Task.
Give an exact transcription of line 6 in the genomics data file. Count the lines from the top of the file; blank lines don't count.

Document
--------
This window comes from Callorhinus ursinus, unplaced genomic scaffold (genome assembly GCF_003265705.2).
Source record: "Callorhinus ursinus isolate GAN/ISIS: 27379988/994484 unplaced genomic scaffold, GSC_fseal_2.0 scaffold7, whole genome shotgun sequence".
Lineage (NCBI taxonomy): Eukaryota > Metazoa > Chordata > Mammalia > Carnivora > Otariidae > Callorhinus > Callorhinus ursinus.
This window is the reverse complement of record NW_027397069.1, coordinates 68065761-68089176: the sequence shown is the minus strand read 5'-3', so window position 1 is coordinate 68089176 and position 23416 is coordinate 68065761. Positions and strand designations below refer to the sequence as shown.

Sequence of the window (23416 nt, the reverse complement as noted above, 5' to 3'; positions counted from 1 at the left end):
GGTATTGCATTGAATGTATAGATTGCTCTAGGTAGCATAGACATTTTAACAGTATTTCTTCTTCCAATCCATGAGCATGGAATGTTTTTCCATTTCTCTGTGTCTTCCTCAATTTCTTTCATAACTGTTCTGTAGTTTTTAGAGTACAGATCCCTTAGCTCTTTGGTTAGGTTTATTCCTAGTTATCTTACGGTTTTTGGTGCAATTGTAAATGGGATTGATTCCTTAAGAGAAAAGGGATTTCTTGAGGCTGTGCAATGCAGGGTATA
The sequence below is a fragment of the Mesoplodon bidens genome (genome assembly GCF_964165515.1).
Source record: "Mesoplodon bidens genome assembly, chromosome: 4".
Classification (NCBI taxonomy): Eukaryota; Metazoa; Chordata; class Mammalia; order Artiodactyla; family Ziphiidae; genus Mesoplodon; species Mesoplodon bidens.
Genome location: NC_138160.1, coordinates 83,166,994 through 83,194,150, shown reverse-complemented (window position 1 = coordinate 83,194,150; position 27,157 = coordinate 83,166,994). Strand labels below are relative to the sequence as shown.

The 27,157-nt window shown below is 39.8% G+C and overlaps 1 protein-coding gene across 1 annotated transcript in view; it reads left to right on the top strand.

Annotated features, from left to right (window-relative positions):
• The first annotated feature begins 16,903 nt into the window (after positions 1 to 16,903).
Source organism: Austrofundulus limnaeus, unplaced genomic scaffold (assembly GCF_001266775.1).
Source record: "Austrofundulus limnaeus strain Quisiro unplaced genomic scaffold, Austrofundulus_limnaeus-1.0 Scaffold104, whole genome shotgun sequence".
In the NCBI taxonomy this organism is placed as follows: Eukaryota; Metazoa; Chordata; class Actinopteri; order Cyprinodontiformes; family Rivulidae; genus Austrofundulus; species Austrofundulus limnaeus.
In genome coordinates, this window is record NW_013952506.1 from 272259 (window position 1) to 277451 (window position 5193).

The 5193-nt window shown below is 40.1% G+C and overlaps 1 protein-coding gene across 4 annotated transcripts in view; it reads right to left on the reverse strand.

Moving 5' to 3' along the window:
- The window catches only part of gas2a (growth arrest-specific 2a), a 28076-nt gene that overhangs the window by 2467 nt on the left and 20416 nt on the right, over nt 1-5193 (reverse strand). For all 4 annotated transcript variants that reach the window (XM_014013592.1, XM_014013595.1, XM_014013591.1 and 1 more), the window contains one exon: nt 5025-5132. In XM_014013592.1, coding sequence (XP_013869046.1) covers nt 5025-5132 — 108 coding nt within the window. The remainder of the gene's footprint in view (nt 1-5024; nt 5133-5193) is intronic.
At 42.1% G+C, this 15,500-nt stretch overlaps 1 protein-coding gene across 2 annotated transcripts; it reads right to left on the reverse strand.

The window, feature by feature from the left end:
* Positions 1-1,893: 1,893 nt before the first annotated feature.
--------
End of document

GGTATTGCATTGAATGTATAGATTGCTCTAGGTAGCATAGACATTTTAACAGTATTTCTTCTTCCAATCCATGAGCATGGAATGTTTTTCCATTTCTCTGTGTCTTCCTCAATTTCTTTCATAACTGTTCTGTAGTTTTTAGAGTACAGATCCCTTAGCTCTTTGGTTAGGTTTATTCCTAGTTATCTTACGGTTTTTGGTGCAATTGTAAATGGGATTGATTCCTTAAGAGAAAAGGGATTTCTTGAGGCTGTGCAATGCAGGGTATA